Note: Review copy supplied by MVM Entertainment
Title: Kizumonogatari: Reiketsu
Anime Studio: Shaft
Publisher: MVM Entertainment
Genre: Vampire / Mystery / Supernatural
Released: September 9th, 2019
Length: 82 minutes
Extras: Trailer, Long PV, Package CM 1 & 2
With help from Meme Oshino, the apparition specialist, Koyomi defeats the three powerful vampire hunters: Dramaturgy, Episode and Guillotinecutter. Koyomi takes back all the limbs of Kiss-Shot-Acerola-Orion-Heart-Underblade in order to become a human again. But, when he returns to Kiss-Shot, she reveals to him the cold truth of what it means to be a vampire—a creature of the night. Unable to take back what he has done, Koyomi feels nothing but regret and can only deny his dreadful fate. While Koyomi is struggling to face reality, his “friend” Tsubasa Hanekawa comes to him with a certain plan… THE ORIGIN STORY OF THE MONOGATARI SERIES – THE FINALE OF THE TRILOGY
The first two parts of the Kizumonogatari trilogy were a lot of fun, but it’s this final part that is perhaps the strongest overall. From a story standpoint, it mostly deals with Araragi’s internal struggle. And not just about his own current standing, but the fact that his action have led to him unleashing a fully powered Kiss-Shot on the world. His immense sense of guilt and desire to find a way to atone is actually a wonderful – if dark – journey to follow throughout the release.
It’s not just Araragi that gets some good progression either. We learn a lot more about Kiss-Shot here, and it really does add a lot to her character. From the tragic moments of her past to her current beliefs and wishes, it’s actually a fascinating tale to follow through.
Now, I’ve never watched anything else in the Monogatari franchise, so I wasn’t aware how this would end for Araragi and Kiss-Shot. If you’re in the same boat as me, it’s worth knowing that this isn’t building to a happily ever after. If anything, it was far darker and downtrodden than I expected. That’s not a bad thing though. When all was said and done, the ending made perfect sense, and did a lot to advance the key characters, so I really can’t complain.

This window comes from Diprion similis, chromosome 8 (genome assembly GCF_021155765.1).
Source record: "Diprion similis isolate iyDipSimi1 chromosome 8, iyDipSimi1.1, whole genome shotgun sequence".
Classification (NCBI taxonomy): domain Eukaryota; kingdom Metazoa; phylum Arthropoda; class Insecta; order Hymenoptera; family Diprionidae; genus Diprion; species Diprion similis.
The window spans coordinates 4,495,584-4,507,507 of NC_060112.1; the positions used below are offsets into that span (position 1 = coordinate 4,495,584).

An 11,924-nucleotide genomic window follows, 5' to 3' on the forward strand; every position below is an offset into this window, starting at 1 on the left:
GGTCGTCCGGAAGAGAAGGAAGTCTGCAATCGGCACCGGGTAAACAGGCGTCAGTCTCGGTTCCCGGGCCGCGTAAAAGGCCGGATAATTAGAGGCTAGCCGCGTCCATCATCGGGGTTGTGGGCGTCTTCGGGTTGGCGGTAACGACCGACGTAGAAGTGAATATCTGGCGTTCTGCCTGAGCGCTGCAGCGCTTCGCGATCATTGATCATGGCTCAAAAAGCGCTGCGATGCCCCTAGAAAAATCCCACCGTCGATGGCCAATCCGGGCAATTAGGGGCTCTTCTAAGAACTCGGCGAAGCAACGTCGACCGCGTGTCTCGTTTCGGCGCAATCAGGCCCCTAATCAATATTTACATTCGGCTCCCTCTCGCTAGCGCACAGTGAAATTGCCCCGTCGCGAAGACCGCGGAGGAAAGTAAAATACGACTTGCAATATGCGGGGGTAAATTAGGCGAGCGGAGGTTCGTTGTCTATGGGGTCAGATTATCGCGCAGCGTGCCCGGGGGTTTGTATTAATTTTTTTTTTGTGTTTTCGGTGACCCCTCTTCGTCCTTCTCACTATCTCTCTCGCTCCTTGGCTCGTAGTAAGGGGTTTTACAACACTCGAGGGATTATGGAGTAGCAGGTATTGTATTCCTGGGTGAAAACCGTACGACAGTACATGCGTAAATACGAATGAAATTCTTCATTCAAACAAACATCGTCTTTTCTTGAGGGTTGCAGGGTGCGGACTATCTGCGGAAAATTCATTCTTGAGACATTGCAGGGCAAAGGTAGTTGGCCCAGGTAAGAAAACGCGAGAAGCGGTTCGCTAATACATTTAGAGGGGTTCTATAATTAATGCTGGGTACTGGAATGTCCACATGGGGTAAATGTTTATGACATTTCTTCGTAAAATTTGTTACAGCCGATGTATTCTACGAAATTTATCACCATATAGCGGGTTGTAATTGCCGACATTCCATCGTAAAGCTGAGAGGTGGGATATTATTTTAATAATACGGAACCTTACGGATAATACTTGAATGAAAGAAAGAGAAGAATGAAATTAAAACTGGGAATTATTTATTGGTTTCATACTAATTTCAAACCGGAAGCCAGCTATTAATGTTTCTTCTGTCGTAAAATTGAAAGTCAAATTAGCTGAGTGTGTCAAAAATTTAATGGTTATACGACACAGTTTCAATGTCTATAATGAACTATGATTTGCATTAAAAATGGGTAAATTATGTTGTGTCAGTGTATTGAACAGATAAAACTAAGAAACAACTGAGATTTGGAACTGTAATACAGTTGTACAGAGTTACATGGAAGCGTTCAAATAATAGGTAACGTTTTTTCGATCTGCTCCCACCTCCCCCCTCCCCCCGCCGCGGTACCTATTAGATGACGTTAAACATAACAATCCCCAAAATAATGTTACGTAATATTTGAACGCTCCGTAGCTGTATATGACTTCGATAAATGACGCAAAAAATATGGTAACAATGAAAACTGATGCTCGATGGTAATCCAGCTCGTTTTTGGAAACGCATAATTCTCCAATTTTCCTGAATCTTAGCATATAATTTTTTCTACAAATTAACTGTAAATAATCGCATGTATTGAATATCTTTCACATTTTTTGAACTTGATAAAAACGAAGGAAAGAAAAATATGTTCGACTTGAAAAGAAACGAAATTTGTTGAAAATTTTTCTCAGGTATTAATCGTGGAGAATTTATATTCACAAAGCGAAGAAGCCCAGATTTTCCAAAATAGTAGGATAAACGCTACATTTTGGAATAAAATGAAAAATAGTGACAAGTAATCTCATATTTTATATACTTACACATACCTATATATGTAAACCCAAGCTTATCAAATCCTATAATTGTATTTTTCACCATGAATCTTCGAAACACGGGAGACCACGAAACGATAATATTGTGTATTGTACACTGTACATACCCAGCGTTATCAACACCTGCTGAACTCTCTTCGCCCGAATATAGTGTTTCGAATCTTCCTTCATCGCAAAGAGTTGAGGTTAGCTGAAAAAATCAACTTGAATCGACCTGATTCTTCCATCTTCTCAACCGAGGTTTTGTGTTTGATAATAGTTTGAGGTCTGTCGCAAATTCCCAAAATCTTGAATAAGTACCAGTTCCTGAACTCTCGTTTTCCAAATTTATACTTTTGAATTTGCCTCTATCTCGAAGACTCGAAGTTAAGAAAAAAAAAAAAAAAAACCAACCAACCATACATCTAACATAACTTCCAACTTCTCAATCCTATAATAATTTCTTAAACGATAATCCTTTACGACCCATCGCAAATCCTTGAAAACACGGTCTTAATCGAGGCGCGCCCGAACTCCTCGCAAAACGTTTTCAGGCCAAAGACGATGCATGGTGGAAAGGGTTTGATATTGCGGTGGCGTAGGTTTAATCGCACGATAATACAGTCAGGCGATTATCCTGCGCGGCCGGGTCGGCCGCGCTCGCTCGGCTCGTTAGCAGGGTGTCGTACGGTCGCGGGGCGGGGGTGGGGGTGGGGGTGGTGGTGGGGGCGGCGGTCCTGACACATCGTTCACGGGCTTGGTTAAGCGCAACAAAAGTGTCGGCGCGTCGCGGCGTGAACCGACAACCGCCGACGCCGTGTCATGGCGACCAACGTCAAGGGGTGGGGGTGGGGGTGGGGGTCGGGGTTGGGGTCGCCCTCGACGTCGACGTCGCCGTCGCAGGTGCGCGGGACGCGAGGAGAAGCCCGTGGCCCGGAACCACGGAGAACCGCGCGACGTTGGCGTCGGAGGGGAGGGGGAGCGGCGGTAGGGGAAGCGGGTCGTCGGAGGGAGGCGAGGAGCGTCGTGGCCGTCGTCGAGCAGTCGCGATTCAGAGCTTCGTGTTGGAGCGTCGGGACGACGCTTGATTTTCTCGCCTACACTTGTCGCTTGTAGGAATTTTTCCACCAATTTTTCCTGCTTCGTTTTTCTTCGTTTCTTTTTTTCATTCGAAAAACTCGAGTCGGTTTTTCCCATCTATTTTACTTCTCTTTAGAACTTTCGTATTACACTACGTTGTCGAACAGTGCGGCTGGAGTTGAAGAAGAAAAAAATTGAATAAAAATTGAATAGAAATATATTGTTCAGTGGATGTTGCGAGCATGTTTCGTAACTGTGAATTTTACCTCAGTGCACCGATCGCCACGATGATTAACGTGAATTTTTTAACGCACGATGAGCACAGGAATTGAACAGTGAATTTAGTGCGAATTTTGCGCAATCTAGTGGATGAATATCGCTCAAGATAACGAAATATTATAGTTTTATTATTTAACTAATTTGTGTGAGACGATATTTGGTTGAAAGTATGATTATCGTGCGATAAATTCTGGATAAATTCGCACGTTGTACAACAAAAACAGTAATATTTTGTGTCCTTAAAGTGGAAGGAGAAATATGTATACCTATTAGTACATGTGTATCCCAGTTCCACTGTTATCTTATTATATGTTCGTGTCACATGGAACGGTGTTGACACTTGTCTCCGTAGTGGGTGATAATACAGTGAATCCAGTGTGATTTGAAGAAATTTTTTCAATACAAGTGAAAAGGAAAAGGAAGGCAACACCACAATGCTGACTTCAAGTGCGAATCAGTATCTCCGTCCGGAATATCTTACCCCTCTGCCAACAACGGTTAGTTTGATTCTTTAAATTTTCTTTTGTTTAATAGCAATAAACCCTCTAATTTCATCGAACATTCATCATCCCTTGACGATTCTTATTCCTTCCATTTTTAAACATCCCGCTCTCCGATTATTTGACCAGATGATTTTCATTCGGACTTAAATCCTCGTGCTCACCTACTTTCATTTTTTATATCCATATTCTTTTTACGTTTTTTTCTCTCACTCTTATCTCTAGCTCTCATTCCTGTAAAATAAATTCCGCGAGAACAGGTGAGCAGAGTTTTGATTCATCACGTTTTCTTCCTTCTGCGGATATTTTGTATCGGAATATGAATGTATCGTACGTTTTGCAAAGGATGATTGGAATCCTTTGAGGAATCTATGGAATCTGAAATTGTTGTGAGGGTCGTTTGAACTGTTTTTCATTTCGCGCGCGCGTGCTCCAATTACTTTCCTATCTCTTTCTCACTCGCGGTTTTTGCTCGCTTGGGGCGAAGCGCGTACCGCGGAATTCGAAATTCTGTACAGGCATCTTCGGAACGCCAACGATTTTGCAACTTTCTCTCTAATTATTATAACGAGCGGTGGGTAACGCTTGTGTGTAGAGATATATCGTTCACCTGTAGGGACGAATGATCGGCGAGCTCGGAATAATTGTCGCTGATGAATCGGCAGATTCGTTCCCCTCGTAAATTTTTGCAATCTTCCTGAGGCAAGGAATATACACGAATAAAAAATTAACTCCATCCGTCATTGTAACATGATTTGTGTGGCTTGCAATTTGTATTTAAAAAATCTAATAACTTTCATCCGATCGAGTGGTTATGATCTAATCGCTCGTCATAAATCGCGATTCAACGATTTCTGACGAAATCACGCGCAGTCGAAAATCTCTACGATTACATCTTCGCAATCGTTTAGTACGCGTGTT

Visually, the release is stunning too, especially when it comes to visceral scenes. Bar a few bad CG-diminished moments, the bloodshed is gruesome in exactly the way it needs to be. Watching Kiss-Shot rip the flesh from someone’s face with her teeth, for example, is oddly compelling to watch. Though, that’s not to say that the non-action scenes are poor. There are plenty of other moments that stand out, such as Araragi trippy hallucination late on in the film. Oh, and let’s not forget the beautiful shot of Kiss-Shot’s hair flowing in the wind as she and Araragi look out over the city.
Perhaps better than the visuals though was the soundtrack. Satoru Kosaki’s piano-led orchestral score is truly fantastic. Every piece feels fitting, and each packs a really emotional punch throughout. The result is a consistent lifting of scene quality throughout.
Kizumonogatari Reiketsu is not perfect, however. The random bouts of fan service are not only present but are taken to a new level here. From full nudity to Araragi trying to justify his attempt at humiliating Tsubasa into letting him fondle her, it all seems at odds with the general feel of the film. It’s a real shame because it not only brings you out of the story but also affects Araragi overall. During said humiliation scene, he actually ceases to feel like an awkward teen and crosses over into something else altogether. It’s like watching a different character. On top of that, some of the more surreal moments – like a headless Araragi running around a running track – may be a bridge too far for some.
Overall though, the faults present do not entirely derail Kizumonogatari Reiketsu. If anything, it’s a beautifully visceral, downtrodden tale of a redemption that simply isn’t possible. Throw in a deluxe booklet and some art cards, and this is a nice set. I give this one 4.5 out of 5.
One thought on “Kizumonogatari: Reiketsu”